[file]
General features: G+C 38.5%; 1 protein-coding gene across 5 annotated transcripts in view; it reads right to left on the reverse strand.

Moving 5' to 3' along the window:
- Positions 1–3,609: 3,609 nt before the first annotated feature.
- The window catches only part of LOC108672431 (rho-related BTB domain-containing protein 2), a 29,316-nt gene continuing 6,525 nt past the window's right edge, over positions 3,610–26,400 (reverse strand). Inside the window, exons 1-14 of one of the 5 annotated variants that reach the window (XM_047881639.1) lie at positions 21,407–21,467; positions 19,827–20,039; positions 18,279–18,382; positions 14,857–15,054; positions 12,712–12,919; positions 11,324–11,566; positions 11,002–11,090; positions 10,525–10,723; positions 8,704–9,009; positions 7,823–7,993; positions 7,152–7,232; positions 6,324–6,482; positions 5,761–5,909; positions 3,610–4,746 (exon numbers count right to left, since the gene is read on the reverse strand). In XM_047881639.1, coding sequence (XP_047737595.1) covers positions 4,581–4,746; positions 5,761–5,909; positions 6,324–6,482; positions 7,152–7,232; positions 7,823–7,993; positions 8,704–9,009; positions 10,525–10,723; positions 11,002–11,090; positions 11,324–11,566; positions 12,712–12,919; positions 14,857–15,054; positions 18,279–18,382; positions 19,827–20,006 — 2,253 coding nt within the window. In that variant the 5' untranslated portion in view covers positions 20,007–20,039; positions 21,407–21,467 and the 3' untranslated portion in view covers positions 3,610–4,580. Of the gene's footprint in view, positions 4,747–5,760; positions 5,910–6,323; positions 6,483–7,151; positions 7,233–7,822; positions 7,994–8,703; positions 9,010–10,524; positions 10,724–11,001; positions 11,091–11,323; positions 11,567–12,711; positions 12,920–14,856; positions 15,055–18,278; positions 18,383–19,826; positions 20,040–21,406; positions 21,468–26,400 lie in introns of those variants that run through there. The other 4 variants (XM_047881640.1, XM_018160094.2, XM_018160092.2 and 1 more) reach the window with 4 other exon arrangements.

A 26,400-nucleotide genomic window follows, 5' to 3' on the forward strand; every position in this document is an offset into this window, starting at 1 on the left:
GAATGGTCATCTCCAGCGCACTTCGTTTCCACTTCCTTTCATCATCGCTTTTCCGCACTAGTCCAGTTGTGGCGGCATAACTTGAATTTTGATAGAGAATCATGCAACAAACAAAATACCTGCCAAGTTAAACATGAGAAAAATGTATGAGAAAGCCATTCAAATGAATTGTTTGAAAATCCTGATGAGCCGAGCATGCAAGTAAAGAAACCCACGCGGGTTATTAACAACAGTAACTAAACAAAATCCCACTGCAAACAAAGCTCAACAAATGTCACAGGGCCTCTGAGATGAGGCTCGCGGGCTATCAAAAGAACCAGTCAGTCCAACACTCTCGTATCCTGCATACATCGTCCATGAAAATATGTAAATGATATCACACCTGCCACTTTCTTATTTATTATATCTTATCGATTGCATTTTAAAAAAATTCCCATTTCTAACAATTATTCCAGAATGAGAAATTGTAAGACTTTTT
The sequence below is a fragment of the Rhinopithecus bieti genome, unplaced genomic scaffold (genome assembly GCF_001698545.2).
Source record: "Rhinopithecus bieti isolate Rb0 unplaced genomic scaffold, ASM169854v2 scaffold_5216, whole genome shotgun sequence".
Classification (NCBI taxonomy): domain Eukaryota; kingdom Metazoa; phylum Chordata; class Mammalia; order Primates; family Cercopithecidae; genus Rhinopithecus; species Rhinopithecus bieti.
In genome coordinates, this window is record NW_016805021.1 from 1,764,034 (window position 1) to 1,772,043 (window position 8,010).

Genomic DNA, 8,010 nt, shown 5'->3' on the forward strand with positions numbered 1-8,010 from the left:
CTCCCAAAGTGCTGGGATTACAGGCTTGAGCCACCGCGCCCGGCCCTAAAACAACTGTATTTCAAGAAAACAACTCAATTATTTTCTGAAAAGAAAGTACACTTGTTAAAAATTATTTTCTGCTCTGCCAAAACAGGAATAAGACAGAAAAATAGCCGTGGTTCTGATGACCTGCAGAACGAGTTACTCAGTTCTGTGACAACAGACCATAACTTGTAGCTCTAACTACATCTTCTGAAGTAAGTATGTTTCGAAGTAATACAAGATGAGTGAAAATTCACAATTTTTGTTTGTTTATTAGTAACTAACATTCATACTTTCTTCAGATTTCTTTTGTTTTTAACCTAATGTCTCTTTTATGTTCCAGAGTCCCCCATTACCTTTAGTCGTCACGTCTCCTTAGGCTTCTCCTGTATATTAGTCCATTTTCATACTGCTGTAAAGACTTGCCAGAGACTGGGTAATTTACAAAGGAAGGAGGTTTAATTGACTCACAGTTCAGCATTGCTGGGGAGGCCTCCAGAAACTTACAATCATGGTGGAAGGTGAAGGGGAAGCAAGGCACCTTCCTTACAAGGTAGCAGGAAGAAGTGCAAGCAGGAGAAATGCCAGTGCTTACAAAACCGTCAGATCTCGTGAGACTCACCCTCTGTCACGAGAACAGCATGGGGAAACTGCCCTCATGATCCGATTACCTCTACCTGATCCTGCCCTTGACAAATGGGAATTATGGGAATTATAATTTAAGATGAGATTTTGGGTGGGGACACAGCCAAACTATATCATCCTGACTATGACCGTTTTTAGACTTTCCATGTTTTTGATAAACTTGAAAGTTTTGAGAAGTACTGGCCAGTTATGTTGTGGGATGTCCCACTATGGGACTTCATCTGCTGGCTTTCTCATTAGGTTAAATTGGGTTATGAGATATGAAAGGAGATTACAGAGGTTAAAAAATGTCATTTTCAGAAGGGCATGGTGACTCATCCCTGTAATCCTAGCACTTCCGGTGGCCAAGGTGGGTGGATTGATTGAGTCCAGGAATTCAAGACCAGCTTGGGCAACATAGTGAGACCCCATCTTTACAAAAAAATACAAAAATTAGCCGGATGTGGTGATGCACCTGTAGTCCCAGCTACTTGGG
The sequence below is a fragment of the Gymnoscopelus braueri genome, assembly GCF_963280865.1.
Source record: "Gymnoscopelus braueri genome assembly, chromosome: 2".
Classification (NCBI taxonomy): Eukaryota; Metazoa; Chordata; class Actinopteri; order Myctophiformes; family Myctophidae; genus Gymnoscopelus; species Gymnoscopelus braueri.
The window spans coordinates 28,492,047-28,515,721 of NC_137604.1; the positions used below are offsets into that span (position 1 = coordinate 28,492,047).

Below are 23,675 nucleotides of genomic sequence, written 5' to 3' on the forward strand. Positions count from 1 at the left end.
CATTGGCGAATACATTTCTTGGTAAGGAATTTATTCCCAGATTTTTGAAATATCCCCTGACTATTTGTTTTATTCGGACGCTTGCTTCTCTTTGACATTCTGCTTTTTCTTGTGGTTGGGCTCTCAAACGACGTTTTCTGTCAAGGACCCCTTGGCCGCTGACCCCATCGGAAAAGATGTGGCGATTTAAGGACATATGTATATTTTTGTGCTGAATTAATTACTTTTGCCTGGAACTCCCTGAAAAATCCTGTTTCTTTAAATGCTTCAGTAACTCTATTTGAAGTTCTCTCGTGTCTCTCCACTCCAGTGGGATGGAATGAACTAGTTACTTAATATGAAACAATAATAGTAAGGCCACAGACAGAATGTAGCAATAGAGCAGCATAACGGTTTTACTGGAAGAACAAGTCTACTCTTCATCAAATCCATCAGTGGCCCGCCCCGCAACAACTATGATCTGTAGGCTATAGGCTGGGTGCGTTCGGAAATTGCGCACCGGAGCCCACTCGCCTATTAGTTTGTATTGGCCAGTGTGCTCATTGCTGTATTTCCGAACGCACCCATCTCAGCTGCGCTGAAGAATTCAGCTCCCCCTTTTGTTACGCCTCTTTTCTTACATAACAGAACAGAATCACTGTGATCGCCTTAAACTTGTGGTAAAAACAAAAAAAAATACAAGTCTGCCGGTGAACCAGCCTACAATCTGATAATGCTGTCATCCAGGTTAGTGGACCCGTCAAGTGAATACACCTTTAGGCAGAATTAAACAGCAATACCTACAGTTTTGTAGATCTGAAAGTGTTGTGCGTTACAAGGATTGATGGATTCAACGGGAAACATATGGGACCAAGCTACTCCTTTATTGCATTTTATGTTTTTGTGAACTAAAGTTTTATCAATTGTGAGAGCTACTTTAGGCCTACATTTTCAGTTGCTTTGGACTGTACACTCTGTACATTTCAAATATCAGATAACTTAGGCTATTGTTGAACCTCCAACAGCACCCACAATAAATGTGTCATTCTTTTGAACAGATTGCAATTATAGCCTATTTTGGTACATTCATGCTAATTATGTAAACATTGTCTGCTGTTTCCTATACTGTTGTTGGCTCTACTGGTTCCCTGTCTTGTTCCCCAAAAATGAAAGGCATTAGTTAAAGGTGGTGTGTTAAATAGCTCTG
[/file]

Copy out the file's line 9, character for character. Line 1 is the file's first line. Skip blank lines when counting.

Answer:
Classification (NCBI taxonomy): domain Eukaryota; kingdom Metazoa; phylum Chordata; class Mammalia; order Primates; family Cercopithecidae; genus Rhinopithecus; species Rhinopithecus bieti.